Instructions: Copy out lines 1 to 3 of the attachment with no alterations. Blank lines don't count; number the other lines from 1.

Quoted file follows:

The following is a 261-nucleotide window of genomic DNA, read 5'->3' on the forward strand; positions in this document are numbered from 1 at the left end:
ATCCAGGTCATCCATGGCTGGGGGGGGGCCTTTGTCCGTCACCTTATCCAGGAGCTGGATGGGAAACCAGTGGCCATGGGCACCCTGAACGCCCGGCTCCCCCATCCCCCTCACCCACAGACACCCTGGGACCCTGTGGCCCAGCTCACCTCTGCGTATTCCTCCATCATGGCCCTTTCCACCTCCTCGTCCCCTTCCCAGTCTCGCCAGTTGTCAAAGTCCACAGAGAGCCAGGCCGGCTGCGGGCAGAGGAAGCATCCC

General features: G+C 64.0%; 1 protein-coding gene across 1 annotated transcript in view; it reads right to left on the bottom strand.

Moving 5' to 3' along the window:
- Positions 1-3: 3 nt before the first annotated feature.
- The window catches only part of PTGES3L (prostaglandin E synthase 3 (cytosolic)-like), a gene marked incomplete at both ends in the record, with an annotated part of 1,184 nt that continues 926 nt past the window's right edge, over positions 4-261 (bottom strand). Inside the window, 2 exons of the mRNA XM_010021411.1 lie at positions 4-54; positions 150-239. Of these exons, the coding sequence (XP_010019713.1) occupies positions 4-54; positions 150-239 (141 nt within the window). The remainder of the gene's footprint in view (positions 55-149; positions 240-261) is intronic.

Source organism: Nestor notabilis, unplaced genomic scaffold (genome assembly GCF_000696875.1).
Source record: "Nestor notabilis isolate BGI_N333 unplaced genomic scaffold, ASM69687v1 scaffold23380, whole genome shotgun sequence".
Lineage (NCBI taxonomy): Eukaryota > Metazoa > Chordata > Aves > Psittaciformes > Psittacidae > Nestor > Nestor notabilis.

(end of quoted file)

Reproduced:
The following is a 261-nucleotide window of genomic DNA, read 5'->3' on the forward strand; positions in this document are numbered from 1 at the left end:
ATCCAGGTCATCCATGGCTGGGGGGGGGCCTTTGTCCGTCACCTTATCCAGGAGCTGGATGGGAAACCAGTGGCCATGGGCACCCTGAACGCCCGGCTCCCCCATCCCCCTCACCCACAGACACCCTGGGACCCTGTGGCCCAGCTCACCTCTGCGTATTCCTCCATCATGGCCCTTTCCACCTCCTCGTCCCCTTCCCAGTCTCGCCAGTTGTCAAAGTCCACAGAGAGCCAGGCCGGCTGCGGGCAGAGGAAGCATCCC

General features: G+C 64.0%; 1 protein-coding gene across 1 annotated transcript in view; it reads right to left on the bottom strand.